By Lauren Wanko
They’re cutting planks for a new deck, repairing a roof damaged by Sandy. They’re all volunteering with Habitat for Humanity of Monmouth County, donating their time for strangers.
“You kind of find out who’s good at what and everybody kind of found a role. It’s almost in like in an emergency room, someone’s handing you the drill when you’re underneath a deck and it was just a well-oiled machine already within the first few hours,” said volunteer Skip Trachtman.
Homeowners Thomas and Colleen Burke watched in amazement as their storm damaged home was transformed. The volunteer efforts moved Colleen to tears.
“Can’t even imagine, can’t even imagine what would possess them to want to come help us. It’s great,” she said.
Over the course of three days, 650 volunteers will help repair 14 homes in Union Beach and rebuild another two from the ground up. President Jimmy Carter will roll up his sleeves at Elmer Lamberson’s home.
“It’s a once in a lifetime opportunity,” Lamberson said.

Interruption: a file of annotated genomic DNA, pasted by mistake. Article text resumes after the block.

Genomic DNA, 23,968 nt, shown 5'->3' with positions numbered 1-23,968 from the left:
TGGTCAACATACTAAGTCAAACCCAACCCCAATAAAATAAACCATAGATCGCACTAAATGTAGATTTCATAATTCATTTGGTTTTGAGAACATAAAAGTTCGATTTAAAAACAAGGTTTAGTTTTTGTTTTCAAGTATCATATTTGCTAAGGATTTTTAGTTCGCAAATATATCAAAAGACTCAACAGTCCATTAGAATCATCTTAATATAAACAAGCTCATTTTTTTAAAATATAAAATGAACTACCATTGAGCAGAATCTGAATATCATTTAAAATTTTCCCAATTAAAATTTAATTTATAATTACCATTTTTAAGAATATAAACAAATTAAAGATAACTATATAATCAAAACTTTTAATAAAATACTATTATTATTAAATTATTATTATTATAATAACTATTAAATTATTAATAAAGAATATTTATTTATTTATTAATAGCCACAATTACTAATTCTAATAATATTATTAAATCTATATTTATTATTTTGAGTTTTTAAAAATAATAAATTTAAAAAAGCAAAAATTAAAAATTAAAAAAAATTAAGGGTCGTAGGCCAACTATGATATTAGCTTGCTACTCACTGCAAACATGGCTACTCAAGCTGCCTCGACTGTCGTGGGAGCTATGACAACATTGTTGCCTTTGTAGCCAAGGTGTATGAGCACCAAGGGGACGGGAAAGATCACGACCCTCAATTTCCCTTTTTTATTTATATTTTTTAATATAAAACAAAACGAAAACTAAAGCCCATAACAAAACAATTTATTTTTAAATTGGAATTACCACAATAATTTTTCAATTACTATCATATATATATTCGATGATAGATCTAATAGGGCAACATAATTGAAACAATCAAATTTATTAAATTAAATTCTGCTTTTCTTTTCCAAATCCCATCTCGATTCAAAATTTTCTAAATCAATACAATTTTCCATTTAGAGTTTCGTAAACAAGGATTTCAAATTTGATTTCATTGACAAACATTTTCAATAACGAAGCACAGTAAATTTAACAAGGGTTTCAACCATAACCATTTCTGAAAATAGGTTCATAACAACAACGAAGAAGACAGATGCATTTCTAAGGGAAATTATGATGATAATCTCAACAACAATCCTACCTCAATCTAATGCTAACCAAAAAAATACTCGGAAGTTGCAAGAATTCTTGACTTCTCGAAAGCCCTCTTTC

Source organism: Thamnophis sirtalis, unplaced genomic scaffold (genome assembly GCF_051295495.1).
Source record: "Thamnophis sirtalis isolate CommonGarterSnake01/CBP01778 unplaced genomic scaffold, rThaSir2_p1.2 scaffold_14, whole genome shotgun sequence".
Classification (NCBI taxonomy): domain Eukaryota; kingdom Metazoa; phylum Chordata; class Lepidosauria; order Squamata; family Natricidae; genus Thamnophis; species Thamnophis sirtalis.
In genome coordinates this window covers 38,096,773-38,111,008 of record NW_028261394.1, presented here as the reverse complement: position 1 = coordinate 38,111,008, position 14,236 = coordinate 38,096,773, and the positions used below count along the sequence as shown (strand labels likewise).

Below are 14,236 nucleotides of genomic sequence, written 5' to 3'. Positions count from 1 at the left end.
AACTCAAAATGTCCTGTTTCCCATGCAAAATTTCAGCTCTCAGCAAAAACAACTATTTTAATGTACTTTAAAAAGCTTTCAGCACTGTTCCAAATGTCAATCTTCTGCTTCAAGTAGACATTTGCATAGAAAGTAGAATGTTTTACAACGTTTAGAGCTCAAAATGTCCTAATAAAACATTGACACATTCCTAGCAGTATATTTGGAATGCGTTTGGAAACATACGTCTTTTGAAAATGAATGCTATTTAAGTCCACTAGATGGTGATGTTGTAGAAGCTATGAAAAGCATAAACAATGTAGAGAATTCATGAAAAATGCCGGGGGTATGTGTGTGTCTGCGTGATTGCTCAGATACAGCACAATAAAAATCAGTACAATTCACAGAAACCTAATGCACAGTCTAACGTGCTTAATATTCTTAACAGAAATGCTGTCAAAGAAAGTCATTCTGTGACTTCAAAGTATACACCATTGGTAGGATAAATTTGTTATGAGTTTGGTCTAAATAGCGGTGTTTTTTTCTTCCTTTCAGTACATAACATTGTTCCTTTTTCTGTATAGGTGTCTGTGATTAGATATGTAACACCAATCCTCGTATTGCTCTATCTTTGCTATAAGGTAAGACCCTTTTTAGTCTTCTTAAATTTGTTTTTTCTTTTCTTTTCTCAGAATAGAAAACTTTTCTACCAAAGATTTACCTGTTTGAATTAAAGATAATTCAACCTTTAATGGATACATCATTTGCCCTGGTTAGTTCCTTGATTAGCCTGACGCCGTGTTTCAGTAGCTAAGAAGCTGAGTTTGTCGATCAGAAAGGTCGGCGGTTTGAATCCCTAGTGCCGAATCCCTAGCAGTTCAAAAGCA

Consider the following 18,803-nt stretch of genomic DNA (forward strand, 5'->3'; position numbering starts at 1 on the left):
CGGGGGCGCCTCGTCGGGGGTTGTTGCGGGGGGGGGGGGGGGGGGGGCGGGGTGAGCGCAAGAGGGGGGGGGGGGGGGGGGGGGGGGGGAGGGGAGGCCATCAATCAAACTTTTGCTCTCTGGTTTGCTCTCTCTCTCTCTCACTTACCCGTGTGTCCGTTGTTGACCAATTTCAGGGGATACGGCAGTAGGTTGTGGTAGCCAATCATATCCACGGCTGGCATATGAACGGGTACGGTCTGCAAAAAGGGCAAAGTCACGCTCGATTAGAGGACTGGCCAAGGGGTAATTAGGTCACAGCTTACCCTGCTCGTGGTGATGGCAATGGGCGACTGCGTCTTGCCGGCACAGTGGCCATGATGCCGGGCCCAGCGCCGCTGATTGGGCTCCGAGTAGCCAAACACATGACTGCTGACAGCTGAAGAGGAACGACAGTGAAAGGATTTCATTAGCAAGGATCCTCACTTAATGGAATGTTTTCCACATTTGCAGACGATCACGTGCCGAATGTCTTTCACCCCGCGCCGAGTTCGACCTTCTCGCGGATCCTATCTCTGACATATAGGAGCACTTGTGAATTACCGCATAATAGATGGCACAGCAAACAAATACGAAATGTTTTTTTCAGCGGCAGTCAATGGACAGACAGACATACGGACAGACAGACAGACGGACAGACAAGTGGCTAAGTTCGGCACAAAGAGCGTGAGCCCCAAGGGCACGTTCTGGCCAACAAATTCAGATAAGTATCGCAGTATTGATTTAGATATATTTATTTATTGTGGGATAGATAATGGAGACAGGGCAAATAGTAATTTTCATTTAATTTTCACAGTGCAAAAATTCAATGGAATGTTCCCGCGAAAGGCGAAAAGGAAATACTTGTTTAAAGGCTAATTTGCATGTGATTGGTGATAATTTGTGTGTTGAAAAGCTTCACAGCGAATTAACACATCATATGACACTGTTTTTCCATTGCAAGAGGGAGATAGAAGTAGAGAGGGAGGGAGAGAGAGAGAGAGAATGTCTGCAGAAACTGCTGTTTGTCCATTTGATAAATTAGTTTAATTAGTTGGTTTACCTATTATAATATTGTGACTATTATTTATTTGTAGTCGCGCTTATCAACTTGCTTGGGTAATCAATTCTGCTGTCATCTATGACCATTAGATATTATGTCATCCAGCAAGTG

Volunteers are getting a head start on the construction. Lamberson calls it a miracle.
“They’re still suffering and so they need assistance. many of them still don’t know what to do. They’re just stuck and here we’re offering them an opportunity to get unstuck,” said Habitat for Humanity Director of Operations Raymond Gabler.
Habitat for Humanity is assisting low- to moderate-income families. The storm-damaged home must be their primary residence.
“The families that we’re looking to assist are families who are falling through the cracks,” said Gabler. “They may have received some grants but now they’ve run out of their money.”
So far, Habitat for Humanity of Monmouth County has helped 40 families get back into their homes since the superstorm and the non-profit hopes to help another 100 families over the next year.
This is the first time Shawn Gold has volunteered his time.
“As a father with three children, I want to get them involved as well. We’ve had friends that stayed with us through the storm. And so we’re definitely going to be doing more,” Gold said.
“We hate to see people out of house and home so we want to help out,” said volunteer Kevin Ogborin.
“There’s a lot of compassion. People’s hearts are touched and they suffer along with their neighbors and so they want to help out,” said Gabler.
“If you go back to 9/11 and any of the tragedies we suffered either as a nation or as a local community, it is amazing the American spirit how people just pull together. And I think this is just one example of what truly Americans are made of,” Trachtman said.
President Carter is expected to start working here early tomorrow morning.